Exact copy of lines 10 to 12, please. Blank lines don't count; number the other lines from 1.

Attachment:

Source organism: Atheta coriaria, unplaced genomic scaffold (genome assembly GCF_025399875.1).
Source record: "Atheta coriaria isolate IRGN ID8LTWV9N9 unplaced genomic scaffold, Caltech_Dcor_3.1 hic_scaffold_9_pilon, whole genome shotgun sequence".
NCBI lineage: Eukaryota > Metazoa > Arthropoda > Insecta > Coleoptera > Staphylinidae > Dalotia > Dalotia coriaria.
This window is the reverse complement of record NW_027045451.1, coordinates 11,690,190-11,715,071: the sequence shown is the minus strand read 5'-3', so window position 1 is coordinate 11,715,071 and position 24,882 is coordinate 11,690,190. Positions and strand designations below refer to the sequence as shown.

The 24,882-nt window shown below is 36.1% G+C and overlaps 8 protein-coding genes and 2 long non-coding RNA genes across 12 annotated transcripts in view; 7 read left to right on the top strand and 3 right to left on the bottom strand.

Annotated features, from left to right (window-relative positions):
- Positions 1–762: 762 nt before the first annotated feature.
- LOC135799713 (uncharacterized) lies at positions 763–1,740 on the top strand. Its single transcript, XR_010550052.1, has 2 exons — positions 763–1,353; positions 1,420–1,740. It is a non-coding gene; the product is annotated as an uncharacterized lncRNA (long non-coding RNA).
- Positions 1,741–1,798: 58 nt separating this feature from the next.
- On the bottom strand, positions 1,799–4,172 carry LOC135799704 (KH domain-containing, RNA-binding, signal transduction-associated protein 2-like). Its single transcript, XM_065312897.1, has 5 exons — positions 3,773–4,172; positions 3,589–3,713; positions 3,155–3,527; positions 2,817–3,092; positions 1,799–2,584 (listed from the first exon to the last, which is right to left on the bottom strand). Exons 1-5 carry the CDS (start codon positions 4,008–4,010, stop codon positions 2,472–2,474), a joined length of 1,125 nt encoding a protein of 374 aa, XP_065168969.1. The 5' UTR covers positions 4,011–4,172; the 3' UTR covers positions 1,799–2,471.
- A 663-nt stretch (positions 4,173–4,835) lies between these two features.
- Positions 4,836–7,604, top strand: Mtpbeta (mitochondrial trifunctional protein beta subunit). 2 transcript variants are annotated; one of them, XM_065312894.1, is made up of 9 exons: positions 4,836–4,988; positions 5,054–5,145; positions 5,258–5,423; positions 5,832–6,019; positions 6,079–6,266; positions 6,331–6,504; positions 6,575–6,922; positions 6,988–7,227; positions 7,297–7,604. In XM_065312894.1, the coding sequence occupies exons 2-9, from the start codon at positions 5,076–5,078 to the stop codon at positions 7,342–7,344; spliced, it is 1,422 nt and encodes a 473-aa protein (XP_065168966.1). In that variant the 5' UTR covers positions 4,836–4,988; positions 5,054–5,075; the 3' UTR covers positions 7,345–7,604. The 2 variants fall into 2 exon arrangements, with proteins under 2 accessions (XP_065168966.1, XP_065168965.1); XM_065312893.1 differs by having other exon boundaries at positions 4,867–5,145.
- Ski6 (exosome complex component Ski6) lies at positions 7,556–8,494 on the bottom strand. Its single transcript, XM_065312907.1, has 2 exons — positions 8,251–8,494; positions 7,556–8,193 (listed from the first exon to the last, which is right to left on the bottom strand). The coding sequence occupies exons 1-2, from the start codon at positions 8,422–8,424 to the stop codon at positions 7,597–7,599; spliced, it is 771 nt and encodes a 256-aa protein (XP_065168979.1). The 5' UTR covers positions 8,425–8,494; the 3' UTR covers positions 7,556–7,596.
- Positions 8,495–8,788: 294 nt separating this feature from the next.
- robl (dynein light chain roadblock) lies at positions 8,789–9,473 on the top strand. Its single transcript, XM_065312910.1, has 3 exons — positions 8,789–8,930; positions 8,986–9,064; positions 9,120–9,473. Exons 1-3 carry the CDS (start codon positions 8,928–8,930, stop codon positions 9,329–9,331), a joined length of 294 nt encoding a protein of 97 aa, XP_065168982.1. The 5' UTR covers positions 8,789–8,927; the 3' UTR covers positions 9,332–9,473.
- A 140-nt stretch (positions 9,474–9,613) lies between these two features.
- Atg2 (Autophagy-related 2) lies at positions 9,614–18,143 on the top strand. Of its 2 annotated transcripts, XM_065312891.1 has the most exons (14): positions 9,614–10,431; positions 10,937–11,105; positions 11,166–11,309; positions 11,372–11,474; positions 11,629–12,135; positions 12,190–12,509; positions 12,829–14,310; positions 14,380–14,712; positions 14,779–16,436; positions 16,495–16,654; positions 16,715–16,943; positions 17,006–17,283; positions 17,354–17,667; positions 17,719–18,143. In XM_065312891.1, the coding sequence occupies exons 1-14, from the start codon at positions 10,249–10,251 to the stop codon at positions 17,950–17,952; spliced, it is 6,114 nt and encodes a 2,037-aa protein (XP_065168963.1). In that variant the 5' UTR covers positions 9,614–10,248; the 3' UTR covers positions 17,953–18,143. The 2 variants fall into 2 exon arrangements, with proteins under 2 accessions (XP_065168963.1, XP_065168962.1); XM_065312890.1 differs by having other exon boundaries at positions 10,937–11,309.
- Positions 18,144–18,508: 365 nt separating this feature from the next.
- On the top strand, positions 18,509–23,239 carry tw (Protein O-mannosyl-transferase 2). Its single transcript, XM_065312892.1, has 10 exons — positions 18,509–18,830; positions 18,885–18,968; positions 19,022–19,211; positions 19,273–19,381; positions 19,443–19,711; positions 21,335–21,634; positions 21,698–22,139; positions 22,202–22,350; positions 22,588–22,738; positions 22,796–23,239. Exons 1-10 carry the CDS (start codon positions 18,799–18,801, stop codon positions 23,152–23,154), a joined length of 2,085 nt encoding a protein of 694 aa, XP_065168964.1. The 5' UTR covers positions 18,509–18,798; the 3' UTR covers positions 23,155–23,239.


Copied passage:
- On the bottom strand, positions 1,799–4,172 carry LOC135799704 (KH domain-containing, RNA-binding, signal transduction-associated protein 2-like). Its single transcript, XM_065312897.1, has 5 exons — positions 3,773–4,172; positions 3,589–3,713; positions 3,155–3,527; positions 2,817–3,092; positions 1,799–2,584 (listed from the first exon to the last, which is right to left on the bottom strand). Exons 1-5 carry the CDS (start codon positions 4,008–4,010, stop codon positions 2,472–2,474), a joined length of 1,125 nt encoding a protein of 374 aa, XP_065168969.1. The 5' UTR covers positions 4,011–4,172; the 3' UTR covers positions 1,799–2,471.
- A 663-nt stretch (positions 4,173–4,835) lies between these two features.
- Positions 4,836–7,604, top strand: Mtpbeta (mitochondrial trifunctional protein beta subunit). 2 transcript variants are annotated; one of them, XM_065312894.1, is made up of 9 exons: positions 4,836–4,988; positions 5,054–5,145; positions 5,258–5,423; positions 5,832–6,019; positions 6,079–6,266; positions 6,331–6,504; positions 6,575–6,922; positions 6,988–7,227; positions 7,297–7,604. In XM_065312894.1, the coding sequence occupies exons 2-9, from the start codon at positions 5,076–5,078 to the stop codon at positions 7,342–7,344; spliced, it is 1,422 nt and encodes a 473-aa protein (XP_065168966.1). In that variant the 5' UTR covers positions 4,836–4,988; positions 5,054–5,075; the 3' UTR covers positions 7,345–7,604. The 2 variants fall into 2 exon arrangements, with proteins under 2 accessions (XP_065168966.1, XP_065168965.1); XM_065312893.1 differs by having other exon boundaries at positions 4,867–5,145.